Empathy and grace: Pharisee

Pharisee-n-Tax Collector3The Righteous Who Despise. He then addressed this parable to those who were convinced of their own righteousness and despised everyone else.(Luke 15:9)

The use of exoutheneo – “to despise” (v.9) raises an interesting question about who are the self-righteous people who are despising others in Luke’s time. Is this parable directed against Pharisees and others outside the community of believers who despise those inside the church? In Luke’s other uses of the word, it refers to those who despised or rejected Jesus (Luke 23:11; Acts 4:11). With this understanding, it might be easier for (self-righteous) Christians to assume that the problem is with “those people out there,” but not with “us”. Continue reading

Empathy and grace: what is right

Pharisee-n-Tax Collector3We hear this parable differently that the first century listener.  We know how the parable ends and we also know how Luke has been describing the Pharisees, thus even at the words one was a Pharisee we know how this will end. Won’t it be that the Pharisee will represent the one who trusts himself and his own righteousness rather than God and the one who judges others and holds them in contempt? But lets consider how the first century listener might have heard this narrative.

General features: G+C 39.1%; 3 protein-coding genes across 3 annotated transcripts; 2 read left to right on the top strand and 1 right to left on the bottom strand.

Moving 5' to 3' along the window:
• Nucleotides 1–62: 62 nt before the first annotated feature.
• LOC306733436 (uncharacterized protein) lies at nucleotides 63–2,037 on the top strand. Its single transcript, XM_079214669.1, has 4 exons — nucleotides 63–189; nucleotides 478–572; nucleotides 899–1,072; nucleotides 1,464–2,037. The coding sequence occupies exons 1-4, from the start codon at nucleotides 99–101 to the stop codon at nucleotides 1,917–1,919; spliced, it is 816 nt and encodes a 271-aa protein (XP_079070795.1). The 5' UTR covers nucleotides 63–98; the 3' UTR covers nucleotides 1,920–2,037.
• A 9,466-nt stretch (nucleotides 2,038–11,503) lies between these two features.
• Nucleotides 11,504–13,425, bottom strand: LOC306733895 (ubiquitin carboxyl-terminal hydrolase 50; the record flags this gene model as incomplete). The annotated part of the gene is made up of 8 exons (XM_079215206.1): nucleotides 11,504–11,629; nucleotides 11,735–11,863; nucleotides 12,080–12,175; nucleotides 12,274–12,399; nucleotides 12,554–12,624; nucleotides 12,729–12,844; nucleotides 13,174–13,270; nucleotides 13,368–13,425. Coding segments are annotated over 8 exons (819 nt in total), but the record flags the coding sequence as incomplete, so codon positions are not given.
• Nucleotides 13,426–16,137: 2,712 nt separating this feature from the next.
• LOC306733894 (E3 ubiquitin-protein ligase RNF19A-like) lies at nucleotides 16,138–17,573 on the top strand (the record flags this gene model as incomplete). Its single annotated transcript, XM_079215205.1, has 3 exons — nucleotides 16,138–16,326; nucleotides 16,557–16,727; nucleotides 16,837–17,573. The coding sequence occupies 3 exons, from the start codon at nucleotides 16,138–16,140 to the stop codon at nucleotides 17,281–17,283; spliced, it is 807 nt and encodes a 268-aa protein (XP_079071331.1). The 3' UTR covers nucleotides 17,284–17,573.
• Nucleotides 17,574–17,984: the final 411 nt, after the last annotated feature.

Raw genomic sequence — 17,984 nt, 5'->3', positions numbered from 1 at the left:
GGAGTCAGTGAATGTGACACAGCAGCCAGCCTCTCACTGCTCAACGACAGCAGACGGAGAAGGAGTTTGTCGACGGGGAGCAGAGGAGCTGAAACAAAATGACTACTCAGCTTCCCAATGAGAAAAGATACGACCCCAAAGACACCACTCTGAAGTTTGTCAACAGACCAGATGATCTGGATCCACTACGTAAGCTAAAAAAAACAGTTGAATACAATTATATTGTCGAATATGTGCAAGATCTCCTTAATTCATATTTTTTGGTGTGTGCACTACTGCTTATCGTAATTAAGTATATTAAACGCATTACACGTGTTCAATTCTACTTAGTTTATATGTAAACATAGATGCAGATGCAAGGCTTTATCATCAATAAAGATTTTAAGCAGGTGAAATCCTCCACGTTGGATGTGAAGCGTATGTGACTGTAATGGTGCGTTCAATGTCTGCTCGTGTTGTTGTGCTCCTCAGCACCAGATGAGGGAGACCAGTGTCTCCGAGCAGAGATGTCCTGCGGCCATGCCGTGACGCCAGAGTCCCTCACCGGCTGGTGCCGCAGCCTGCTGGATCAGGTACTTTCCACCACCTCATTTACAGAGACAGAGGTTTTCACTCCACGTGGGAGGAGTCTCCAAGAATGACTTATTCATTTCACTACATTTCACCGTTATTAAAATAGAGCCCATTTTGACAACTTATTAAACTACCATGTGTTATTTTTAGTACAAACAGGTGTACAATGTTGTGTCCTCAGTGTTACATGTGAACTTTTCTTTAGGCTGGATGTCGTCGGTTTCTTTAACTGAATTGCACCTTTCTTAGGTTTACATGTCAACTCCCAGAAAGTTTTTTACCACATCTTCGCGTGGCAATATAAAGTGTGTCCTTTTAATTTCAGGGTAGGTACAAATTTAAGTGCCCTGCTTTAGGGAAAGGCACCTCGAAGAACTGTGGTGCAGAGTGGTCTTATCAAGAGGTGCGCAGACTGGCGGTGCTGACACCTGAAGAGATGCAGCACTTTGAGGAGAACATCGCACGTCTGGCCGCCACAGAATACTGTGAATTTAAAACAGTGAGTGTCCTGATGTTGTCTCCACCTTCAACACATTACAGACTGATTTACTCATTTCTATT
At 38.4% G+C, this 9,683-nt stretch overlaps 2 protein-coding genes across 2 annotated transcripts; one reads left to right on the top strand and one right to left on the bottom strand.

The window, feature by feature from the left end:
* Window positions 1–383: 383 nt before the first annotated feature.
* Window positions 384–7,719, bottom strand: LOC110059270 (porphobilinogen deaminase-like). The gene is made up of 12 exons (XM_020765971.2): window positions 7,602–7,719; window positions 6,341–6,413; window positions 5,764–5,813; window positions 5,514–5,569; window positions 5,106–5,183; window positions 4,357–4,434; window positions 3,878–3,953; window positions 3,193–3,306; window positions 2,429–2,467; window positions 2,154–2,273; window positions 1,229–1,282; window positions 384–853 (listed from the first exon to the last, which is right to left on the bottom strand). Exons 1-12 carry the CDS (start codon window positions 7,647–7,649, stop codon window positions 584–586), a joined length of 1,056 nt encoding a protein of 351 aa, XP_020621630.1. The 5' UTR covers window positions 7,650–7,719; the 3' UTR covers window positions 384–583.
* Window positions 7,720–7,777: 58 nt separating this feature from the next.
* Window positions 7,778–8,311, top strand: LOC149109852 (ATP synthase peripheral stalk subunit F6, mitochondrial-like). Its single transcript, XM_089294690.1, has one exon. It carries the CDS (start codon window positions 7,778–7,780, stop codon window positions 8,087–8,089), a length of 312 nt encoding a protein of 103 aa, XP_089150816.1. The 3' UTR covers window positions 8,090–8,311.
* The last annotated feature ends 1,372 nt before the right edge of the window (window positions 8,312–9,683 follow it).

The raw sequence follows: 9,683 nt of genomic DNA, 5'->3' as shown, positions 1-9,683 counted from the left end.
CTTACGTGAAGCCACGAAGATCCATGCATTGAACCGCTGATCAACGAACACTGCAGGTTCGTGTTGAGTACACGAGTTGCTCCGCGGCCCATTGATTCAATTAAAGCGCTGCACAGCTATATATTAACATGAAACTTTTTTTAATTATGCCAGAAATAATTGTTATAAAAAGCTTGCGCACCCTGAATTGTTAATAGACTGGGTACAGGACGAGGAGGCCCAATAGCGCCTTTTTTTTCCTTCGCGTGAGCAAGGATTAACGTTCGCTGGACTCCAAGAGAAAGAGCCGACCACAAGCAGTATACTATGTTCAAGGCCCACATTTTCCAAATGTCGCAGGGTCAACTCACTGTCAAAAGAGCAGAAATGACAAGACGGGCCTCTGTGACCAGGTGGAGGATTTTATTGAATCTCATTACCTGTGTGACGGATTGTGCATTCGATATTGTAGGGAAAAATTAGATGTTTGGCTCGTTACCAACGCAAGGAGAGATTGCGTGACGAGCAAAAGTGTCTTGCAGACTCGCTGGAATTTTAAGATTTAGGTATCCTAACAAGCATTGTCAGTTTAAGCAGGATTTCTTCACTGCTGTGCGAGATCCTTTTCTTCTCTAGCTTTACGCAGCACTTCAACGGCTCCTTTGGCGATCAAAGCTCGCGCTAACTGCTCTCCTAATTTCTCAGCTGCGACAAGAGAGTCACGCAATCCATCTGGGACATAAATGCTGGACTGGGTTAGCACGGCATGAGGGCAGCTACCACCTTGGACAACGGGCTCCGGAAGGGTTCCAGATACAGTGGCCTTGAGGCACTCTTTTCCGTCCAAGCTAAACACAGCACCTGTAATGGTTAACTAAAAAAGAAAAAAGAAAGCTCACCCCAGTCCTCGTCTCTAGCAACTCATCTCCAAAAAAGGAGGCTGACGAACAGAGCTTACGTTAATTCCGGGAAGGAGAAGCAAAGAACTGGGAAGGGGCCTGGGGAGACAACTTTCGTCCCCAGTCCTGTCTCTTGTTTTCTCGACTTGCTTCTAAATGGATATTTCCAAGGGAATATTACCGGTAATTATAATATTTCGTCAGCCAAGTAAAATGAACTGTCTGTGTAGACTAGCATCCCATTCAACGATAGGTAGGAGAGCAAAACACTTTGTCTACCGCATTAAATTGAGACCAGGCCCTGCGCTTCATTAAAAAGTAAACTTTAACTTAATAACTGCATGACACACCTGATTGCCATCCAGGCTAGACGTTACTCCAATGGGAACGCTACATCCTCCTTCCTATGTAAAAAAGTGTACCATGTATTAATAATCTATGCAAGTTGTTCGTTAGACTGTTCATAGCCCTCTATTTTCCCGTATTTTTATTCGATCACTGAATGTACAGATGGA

These two parables are connected linguistically by a number of words with the Greek root –dik– = generally referring to “what is right”. Continue reading

Empathy and grace: context

Pharisee-n-Tax Collector39 He then addressed this parable to those who were convinced of their own righteousness and despised everyone else. 10 “Two people went up to the temple area to pray; one was a Pharisee and the other was a tax collector. 11 The Pharisee took up his position and spoke this prayer to himself, ‘O God, I thank you that I am not like the rest of humanity—greedy, dishonest, adulterous—or even like this tax collector. 12 I fast twice a week, and I pay tithes on my whole income.’ 13 But the tax collector stood off at a distance and would not even raise his eyes to heaven but beat his breast and prayed, ‘O God, be merciful to me a sinner.’ 14 I tell you, the latter went home justified, not the former; for everyone who exalts himself will be humbled, and the one who humbles himself will be exalted.”